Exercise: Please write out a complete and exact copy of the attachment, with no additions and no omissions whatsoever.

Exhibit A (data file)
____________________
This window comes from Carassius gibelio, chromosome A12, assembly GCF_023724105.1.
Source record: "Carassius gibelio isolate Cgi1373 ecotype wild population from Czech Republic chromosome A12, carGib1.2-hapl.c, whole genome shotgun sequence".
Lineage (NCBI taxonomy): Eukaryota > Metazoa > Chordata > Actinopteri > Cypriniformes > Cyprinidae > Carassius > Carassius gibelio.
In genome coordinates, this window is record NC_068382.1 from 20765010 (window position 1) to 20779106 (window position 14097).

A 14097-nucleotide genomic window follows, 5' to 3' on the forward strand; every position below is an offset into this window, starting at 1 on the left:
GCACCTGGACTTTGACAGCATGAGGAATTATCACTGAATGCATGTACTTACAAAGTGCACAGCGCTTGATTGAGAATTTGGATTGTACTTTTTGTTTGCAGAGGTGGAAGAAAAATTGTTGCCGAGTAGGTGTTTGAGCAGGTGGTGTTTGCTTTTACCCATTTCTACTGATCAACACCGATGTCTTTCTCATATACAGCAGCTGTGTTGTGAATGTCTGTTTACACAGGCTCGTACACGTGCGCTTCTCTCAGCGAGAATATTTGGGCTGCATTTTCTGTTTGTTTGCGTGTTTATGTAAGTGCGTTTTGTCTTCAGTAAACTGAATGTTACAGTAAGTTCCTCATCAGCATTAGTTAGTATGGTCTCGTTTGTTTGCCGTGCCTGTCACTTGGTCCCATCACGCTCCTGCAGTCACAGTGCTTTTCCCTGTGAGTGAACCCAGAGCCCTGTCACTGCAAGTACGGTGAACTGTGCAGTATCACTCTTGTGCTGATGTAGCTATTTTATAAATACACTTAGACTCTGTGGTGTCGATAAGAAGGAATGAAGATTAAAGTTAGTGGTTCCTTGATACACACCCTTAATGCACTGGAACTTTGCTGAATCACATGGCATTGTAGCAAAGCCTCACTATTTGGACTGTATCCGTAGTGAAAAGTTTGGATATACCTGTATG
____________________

This window comes from Carassius gibelio, chromosome A12, assembly GCF_023724105.1.
Source record: "Carassius gibelio isolate Cgi1373 ecotype wild population from Czech Republic chromosome A12, carGib1.2-hapl.c, whole genome shotgun sequence".
Lineage (NCBI taxonomy): Eukaryota > Metazoa > Chordata > Actinopteri > Cypriniformes > Cyprinidae > Carassius > Carassius gibelio.
In genome coordinates, this window is record NC_068382.1 from 20765010 (window position 1) to 20779106 (window position 14097).

A 14097-nucleotide genomic window follows, 5' to 3' on the forward strand; every position below is an offset into this window, starting at 1 on the left:
GCACCTGGACTTTGACAGCATGAGGAATTATCACTGAATGCATGTACTTACAAAGTGCACAGCGCTTGATTGAGAATTTGGATTGTACTTTTTGTTTGCAGAGGTGGAAGAAAAATTGTTGCCGAGTAGGTGTTTGAGCAGGTGGTGTTTGCTTTTACCCATTTCTACTGATCAACACCGATGTCTTTCTCATATACAGCAGCTGTGTTGTGAATGTCTGTTTACACAGGCTCGTACACGTGCGCTTCTCTCAGCGAGAATATTTGGGCTGCATTTTCTGTTTGTTTGCGTGTTTATGTAAGTGCGTTTTGTCTTCAGTAAACTGAATGTTACAGTAAGTTCCTCATCAGCATTAGTTAGTATGGTCTCGTTTGTTTGCCGTGCCTGTCACTTGGTCCCATCACGCTCCTGCAGTCACAGTGCTTTTCCCTGTGAGTGAACCCAGAGCCCTGTCACTGCAAGTACGGTGAACTGTGCAGTATCACTCTTGTGCTGATGTAGCTATTTTATAAATACACTTAGACTCTGTGGTGTCGATAAGAAGGAATGAAGATTAAAGTTAGTGGTTCCTTGATACACACCCTTAATGCACTGGAACTTTGCTGAATCACATGGCATTGTAGCAAAGCCTCACTATTTGGACTGTATCCGTAGTGAAAAGTTTGGATATACCTGTATG